More than half of UK surgeons are unaware of the government’s plans to move to a paperless NHS by 2018, according to a new survey.
The Association of Surgeons of Great Britain and Ireland says the findings from its report show that frontline clinicians must be engaged more thoroughly by politicians and healthcare officials.
The association’s report, ‘Operating within a digital NHS?’, found that 57% of those surveyed were not aware of the plans to become paperless, while only 43% said they were aware.
“If the paperless agenda is to be a success within surgery, as well as the wider NHS, more will have to be done to raise awareness of the agenda amongst healthcare professionals to promote front-line clinical leadership,” says the report.
“That 57% of surgeons were unaware of the commitment is of some concern, and steps to address this may help engender support for trusts which are looking to effectively digitise their operations.”
To address this concern, the association recommends that each of NHS England’s national clinical directors prepare a “vision document” outlining how the paperless NHS agenda will be implemented in their specialty, including an assessment of benefits, examples in practice and metrics to measure progress.
The survey found that 56% of surgeons believe a paperless NHS will improve the quality and efficiency of care provided by surgeons, while 44% were not convinced of the benefits.
“This reflects a lack of understanding of the potential benefits of paperless or ‘paper-lite’ working amongst a large number of clinicians, such as facilitating the collection and reporting of data for clinical audits, or a more significant contribution to disease-specific national registries.”
The report says that upcoming technology strategies from NHS England and the Health and Social Care Information Centre should outline plans for a work programme with research and analysis to assess the patient benefits and cost-effectiveness and paperless solutions.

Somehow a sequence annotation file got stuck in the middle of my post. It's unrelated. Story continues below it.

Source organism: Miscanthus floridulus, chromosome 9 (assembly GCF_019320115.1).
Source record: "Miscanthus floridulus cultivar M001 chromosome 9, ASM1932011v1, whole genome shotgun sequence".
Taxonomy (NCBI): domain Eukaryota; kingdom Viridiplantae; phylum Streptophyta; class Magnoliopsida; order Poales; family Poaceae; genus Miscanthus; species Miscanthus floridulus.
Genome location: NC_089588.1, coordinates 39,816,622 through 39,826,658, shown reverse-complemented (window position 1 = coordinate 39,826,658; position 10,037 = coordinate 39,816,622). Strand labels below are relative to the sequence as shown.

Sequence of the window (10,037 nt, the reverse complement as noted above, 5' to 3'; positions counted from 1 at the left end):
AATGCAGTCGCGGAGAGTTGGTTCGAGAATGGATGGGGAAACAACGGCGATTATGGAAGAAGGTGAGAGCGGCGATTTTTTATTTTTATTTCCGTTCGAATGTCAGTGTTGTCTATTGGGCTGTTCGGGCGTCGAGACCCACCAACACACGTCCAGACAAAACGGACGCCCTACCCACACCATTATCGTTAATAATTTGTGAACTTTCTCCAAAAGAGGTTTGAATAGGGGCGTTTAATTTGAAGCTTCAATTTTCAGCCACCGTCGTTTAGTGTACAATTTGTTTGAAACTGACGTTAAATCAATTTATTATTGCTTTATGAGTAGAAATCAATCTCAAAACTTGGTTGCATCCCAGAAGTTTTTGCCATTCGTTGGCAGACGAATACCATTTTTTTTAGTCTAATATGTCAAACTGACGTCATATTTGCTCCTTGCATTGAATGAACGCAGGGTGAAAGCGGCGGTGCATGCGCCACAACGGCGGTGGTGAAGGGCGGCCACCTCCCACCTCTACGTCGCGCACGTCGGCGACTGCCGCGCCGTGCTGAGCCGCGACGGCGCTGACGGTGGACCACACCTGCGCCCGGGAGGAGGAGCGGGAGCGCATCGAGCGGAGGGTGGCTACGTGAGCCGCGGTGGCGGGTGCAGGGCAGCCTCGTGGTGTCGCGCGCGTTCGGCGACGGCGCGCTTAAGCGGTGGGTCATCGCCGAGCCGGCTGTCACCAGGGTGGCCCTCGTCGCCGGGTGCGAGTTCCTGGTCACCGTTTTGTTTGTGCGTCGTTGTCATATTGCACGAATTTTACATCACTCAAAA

“More clear communication from NHS leaders, demonstrating and linking the role of data and a paperless system, may help to increase support for the paperless agenda.”
Financial implications, organisational and reporting structures, and cultural inertia were seen by surgeons as the three most significant barriers to the implementation of a paperless NHS.
While the association said financial considerations had been partly addressed with the establishment of the Safer Wards, Safer Hospitals Technology Fund and Nursing Technology Fund, there were still problems with the amount of time available for trusts to make applications.
It recommends that NHS England provide more information on how it will financially support its paperless plans, while also ensuring that the technology funds are transparent and give trusts enough time to apply.
In interviews, surgeons highlighted “an element of fear” regarding the use of IT systems in the NHS, which the association said may be due to the problems with the National Programme for IT.
To address the cultural concerns, it recommends that each NHS trust appoint a member on its board to be responsible for the paperless agenda.
“Such officers would not only help to explain the potential benefits of a paperless system to more hesitant board members, but would also help to focus clinical support.”
The online survey took place in summer 2013, with 231 surgeons participating.
Ten of those surveyed then took part in a follow-up interview to expand on their views, with participants chosen to reflect a balance of views from the initial questions.